Decades later, the FTC and DOJ stood by their finding that CON laws harm patients, publishing an extensive study in 2004 that showed that the primary beneficiaries of CON laws are not patients, but entrenched special interests—existing medical providers who use the system to protect themselves against competition. And although one common argument in favor of CONs is that they help ensure that medical providers will support charitable care—by barring competitors who will “skim the cream” by confining themselves to profitable service—the FTC found no evidence to support the theory that CON laws result in more charitable health care services. Instead, the primary beneficiaries of CON laws are existing providers, who use them to block competitors from encroaching on their markets. As FTC commissioner Maureen Ohlhausen said in a 2015 analysis, “CON laws insulate politically powerful incumbents from market forces.”

Academic research backs these findings. An exhaustive 2016 study published by the Mercatus Center at George Mason University found that the cost of healthcare is higher, the quality is lower, and access is scarcer in states with CON laws. Even the American Medical Association, once a supporter of CON laws, has concluded that they “have failed to achieve their intended goal of containing costs,” and that they restrict patient choice while doing nothing to improve the quality of care. Instead, CON laws “tend to be influenced heavily by political relationships.”

Copious examples illustrate how CON laws protect entrenched businesses at the expense of applicants—and the public health. For example, in Hawaii, where healthcare services are so lacking on the outer islands that patients often have to be flown into Honolulu in order to get care, the state’s CON law blocked a company that would have brought much-needed services to Maui. In 2006, a private hospital sought a CON to become the island’s second full-service hospital, offering special pediatric and cardiac care that otherwise could only be provided by transporting patients to Honolulu. But the government-run hospital objected to the competition the private hospital would bring, and the state Department of Health rejected the private hospital’s CON application. As a result, more than 350 cardiac cases per year must be treated off-island.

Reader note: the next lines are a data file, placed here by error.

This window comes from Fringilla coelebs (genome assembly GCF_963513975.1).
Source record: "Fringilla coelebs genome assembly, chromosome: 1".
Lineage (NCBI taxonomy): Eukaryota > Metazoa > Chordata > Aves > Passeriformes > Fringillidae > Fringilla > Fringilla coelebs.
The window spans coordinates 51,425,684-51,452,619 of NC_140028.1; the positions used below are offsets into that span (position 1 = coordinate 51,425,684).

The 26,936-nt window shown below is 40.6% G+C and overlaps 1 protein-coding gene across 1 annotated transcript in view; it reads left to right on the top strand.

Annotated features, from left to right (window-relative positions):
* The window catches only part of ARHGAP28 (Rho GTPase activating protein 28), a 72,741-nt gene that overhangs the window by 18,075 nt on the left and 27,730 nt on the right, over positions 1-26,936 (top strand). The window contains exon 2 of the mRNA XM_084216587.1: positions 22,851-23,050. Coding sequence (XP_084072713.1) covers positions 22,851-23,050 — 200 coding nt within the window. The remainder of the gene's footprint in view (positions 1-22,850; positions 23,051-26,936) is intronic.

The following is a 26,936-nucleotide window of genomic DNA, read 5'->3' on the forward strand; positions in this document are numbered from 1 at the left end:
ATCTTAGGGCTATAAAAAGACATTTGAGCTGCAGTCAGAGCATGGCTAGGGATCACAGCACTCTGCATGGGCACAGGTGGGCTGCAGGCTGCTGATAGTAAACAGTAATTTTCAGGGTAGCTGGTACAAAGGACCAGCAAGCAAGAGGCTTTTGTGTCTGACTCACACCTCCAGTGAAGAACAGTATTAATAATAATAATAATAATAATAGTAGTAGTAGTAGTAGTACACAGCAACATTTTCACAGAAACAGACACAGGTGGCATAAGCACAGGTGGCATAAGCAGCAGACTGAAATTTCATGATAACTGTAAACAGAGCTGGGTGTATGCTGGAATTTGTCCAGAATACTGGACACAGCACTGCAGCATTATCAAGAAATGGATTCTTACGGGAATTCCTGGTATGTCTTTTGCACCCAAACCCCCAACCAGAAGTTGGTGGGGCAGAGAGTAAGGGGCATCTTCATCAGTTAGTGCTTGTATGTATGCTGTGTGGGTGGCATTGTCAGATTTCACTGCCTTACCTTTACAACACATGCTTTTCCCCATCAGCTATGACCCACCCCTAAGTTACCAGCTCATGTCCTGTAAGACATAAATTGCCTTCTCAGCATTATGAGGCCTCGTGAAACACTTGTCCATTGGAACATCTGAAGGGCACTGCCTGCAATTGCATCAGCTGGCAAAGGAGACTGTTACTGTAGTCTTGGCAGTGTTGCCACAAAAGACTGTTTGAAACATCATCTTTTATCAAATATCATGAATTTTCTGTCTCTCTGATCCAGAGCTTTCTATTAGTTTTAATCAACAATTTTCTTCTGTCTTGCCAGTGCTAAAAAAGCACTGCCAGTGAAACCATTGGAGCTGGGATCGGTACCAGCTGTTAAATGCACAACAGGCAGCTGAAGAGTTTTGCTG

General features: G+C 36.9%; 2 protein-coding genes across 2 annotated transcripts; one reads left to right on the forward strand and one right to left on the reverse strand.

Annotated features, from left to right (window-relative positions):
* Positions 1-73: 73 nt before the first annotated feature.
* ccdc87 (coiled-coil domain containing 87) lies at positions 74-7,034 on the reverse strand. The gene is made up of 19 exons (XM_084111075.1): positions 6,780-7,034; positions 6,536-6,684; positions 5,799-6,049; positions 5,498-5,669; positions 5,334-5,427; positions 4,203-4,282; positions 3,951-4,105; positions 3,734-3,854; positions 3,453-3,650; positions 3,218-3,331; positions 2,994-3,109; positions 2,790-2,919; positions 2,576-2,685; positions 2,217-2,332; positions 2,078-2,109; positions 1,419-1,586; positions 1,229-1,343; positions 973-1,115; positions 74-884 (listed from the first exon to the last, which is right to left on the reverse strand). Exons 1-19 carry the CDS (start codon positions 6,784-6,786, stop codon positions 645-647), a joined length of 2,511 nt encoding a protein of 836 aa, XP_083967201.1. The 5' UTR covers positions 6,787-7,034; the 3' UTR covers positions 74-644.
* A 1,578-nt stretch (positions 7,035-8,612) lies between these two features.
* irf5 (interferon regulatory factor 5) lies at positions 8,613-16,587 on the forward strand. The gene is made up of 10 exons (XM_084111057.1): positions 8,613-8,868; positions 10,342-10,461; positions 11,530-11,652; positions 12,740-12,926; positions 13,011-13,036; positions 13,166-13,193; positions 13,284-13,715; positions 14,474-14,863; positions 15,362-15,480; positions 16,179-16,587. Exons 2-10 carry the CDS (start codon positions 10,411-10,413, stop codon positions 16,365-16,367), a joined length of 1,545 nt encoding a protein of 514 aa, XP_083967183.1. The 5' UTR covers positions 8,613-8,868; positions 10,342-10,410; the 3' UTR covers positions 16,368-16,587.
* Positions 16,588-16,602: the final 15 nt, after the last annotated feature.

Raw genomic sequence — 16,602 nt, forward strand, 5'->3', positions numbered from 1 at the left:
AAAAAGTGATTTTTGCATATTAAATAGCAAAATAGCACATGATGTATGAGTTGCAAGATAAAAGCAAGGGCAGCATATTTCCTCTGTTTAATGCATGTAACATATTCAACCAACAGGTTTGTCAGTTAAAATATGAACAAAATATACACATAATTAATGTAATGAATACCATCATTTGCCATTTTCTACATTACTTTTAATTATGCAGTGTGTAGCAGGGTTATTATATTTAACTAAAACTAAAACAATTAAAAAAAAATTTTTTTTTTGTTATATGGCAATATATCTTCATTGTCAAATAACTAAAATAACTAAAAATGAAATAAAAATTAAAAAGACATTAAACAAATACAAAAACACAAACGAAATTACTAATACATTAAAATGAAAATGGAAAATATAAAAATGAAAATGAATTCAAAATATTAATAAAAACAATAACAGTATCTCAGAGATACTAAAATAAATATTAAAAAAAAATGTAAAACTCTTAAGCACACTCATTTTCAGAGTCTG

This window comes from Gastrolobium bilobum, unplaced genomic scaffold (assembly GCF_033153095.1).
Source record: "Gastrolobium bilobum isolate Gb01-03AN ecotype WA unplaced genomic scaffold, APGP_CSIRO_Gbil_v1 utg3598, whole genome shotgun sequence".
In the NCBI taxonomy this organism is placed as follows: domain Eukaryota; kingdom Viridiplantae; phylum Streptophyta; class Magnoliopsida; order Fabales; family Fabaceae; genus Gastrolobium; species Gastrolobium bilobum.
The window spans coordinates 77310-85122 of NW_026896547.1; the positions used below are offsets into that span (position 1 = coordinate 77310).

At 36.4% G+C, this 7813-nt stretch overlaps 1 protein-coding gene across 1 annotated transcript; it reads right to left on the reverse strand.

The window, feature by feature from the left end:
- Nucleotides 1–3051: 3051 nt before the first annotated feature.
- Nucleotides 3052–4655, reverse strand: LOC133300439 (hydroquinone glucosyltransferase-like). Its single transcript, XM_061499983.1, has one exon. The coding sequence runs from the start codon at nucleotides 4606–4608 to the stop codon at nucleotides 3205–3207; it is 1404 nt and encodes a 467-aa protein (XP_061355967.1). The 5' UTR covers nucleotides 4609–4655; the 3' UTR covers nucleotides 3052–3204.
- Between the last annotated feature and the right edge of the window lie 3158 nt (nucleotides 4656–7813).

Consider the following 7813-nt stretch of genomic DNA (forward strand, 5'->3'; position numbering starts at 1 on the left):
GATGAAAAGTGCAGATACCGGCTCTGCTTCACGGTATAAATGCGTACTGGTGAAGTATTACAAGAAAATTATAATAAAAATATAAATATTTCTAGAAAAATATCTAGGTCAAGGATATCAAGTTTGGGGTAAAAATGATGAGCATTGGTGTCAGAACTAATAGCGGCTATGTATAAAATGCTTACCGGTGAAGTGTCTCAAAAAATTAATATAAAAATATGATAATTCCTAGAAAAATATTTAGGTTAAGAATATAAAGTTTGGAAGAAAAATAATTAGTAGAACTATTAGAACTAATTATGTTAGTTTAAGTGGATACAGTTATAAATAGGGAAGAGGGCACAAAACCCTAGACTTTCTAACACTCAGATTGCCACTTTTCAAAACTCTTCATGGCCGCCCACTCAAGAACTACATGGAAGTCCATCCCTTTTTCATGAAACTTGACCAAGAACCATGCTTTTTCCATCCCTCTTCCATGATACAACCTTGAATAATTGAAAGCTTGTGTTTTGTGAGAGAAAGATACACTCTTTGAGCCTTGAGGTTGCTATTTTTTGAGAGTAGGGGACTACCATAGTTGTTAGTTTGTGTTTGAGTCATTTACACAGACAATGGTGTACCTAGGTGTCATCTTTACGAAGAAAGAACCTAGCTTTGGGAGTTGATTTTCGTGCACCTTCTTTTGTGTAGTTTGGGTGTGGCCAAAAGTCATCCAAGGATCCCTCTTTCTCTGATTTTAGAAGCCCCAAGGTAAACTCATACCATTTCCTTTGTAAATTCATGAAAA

Mental health services have also suffered because of CON laws. In 2015, two existing mental health providers in Iowa used that state’s CON law to block a private company’s application for a certificate of need to build a 72-bed inpatient mental health facility without subsidies or assistance from taxpayers. Just two years before, those same existing providers had published a study warning that the area’s “mental health care system is in crisis,” that existing services were “insufficient,” and that “[t]he needs of the sickest and the poorest of our community are not being met.” Yet when faced with the possibility of competition entering the market to serve those needs, they managed to stall a final decision on a certificate of need application for a new psychiatric hospital for more than two years.

In Oregon, a company seeking to build a privately-funded 100-bed in-patient psychiatric hospital near Portland was forced to battle existing mental health providers and state bureaucrats for years under that state’s CON laws—to no avail. Oregon consistently ranks at or near the bottom among states in terms of access to mental health facilities and services. Indeed, under an agreement with the DOJ, Oregon was required to take steps to alleviate “emergency room boarding” of mental health patients—that is, the policy of keeping the mentally ill confined to emergency rooms. Yet opposition from the existing providers led the state’s Health Authority to deny the new hospital’s CON application, in part because competition would “have a negative financial impact on [existing] providers.”